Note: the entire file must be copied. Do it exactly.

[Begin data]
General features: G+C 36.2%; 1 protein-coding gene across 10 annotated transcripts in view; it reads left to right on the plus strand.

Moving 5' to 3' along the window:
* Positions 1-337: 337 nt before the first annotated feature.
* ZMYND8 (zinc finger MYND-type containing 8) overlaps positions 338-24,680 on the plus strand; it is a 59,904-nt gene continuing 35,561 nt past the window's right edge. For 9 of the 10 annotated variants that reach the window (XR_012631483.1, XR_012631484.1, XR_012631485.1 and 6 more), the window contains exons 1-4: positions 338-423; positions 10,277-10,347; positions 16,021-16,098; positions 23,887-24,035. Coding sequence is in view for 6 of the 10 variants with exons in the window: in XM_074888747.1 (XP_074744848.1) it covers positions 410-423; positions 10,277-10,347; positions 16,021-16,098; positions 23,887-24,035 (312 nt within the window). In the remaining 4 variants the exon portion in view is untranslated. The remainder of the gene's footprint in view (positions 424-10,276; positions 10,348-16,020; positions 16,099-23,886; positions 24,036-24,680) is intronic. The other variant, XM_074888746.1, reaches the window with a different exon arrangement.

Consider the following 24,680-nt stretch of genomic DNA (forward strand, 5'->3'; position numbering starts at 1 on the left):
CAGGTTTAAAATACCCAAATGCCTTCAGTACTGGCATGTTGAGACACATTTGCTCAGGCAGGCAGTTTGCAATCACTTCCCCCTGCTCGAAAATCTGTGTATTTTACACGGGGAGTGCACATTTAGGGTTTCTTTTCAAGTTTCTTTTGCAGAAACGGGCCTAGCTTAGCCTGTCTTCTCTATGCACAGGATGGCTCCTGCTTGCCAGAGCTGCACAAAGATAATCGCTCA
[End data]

General features: G+C 36.2%; 1 protein-coding gene across 10 annotated transcripts in view; it reads left to right on the plus strand.

Moving 5' to 3' along the window:
* Positions 1-337: 337 nt before the first annotated feature.
* ZMYND8 (zinc finger MYND-type containing 8) overlaps positions 338-24,680 on the plus strand; it is a 59,904-nt gene continuing 35,561 nt past the window's right edge. For 9 of the 10 annotated variants that reach the window (XR_012631483.1, XR_012631484.1, XR_012631485.1 and 6 more), the window contains exons 1-4: positions 338-423; positions 10,277-10,347; positions 16,021-16,098; positions 23,887-24,035. Coding sequence is in view for 6 of the 10 variants with exons in the window: in XM_074888747.1 (XP_074744848.1) it covers positions 410-423; positions 10,277-10,347; positions 16,021-16,098; positions 23,887-24,035 (312 nt within the window). In the remaining 4 variants the exon portion in view is untranslated. The remainder of the gene's footprint in view (positions 424-10,276; positions 10,348-16,020; positions 16,099-23,886; positions 24,036-24,680) is intronic. The other variant, XM_074888746.1, reaches the window with a different exon arrangement.

Consider the following 24,680-nt stretch of genomic DNA (forward strand, 5'->3'; position numbering starts at 1 on the left):
CAGGTTTAAAATACCCAAATGCCTTCAGTACTGGCATGTTGAGACACATTTGCTCAGGCAGGCAGTTTGCAATCACTTCCCCCTGCTCGAAAATCTGTGTATTTTACACGGGGAGTGCACATTTAGGGTTTCTTTTCAAGTTTCTTTTGCAGAAACGGGCCTAGCTTAGCCTGTCTTCTCTATGCACAGGATGGCTCCTGCTTGCCAGAGCTGCACAAAGATAATCGCTCA